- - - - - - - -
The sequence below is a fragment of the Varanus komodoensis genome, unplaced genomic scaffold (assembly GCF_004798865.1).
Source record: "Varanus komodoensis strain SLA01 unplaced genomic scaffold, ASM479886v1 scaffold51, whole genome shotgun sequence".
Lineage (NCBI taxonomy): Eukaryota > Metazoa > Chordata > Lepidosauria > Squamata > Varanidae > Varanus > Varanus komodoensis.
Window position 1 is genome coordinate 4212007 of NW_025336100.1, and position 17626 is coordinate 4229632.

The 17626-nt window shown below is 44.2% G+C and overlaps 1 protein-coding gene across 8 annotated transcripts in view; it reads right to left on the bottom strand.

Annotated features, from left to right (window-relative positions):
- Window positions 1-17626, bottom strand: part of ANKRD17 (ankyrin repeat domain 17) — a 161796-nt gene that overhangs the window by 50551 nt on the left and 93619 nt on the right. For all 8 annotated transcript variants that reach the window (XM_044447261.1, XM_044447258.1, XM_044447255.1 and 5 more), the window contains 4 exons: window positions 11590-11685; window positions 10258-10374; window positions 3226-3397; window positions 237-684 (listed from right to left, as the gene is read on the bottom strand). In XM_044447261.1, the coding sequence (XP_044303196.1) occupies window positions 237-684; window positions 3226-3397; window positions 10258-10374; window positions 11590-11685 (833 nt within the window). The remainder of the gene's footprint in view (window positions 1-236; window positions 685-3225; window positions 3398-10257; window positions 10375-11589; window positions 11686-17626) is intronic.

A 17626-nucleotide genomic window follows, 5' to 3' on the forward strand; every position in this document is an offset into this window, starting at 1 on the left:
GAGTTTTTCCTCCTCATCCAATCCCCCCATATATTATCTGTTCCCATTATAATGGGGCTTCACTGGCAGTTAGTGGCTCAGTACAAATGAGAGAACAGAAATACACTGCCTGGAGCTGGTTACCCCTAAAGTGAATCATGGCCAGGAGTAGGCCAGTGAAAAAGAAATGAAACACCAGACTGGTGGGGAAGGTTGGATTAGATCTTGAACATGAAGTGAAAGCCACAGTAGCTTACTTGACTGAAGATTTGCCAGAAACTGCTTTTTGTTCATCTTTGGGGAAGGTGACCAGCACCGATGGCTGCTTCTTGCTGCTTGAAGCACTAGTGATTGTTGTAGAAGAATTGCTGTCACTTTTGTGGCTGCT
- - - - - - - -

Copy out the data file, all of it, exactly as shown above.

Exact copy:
The sequence below is a fragment of the Varanus komodoensis genome, unplaced genomic scaffold (assembly GCF_004798865.1).
Source record: "Varanus komodoensis strain SLA01 unplaced genomic scaffold, ASM479886v1 scaffold51, whole genome shotgun sequence".
Lineage (NCBI taxonomy): Eukaryota > Metazoa > Chordata > Lepidosauria > Squamata > Varanidae > Varanus > Varanus komodoensis.
Window position 1 is genome coordinate 4212007 of NW_025336100.1, and position 17626 is coordinate 4229632.

The 17626-nt window shown below is 44.2% G+C and overlaps 1 protein-coding gene across 8 annotated transcripts in view; it reads right to left on the bottom strand.

Annotated features, from left to right (window-relative positions):
- Window positions 1-17626, bottom strand: part of ANKRD17 (ankyrin repeat domain 17) — a 161796-nt gene that overhangs the window by 50551 nt on the left and 93619 nt on the right. For all 8 annotated transcript variants that reach the window (XM_044447261.1, XM_044447258.1, XM_044447255.1 and 5 more), the window contains 4 exons: window positions 11590-11685; window positions 10258-10374; window positions 3226-3397; window positions 237-684 (listed from right to left, as the gene is read on the bottom strand). In XM_044447261.1, the coding sequence (XP_044303196.1) occupies window positions 237-684; window positions 3226-3397; window positions 10258-10374; window positions 11590-11685 (833 nt within the window). The remainder of the gene's footprint in view (window positions 1-236; window positions 685-3225; window positions 3398-10257; window positions 10375-11589; window positions 11686-17626) is intronic.

A 17626-nucleotide genomic window follows, 5' to 3' on the forward strand; every position in this document is an offset into this window, starting at 1 on the left:
GAGTTTTTCCTCCTCATCCAATCCCCCCATATATTATCTGTTCCCATTATAATGGGGCTTCACTGGCAGTTAGTGGCTCAGTACAAATGAGAGAACAGAAATACACTGCCTGGAGCTGGTTACCCCTAAAGTGAATCATGGCCAGGAGTAGGCCAGTGAAAAAGAAATGAAACACCAGACTGGTGGGGAAGGTTGGATTAGATCTTGAACATGAAGTGAAAGCCACAGTAGCTTACTTGACTGAAGATTTGCCAGAAACTGCTTTTTGTTCATCTTTGGGGAAGGTGACCAGCACCGATGGCTGCTTCTTGCTGCTTGAAGCACTAGTGATTGTTGTAGAAGAATTGCTGTCACTTTTGTGGCTGCT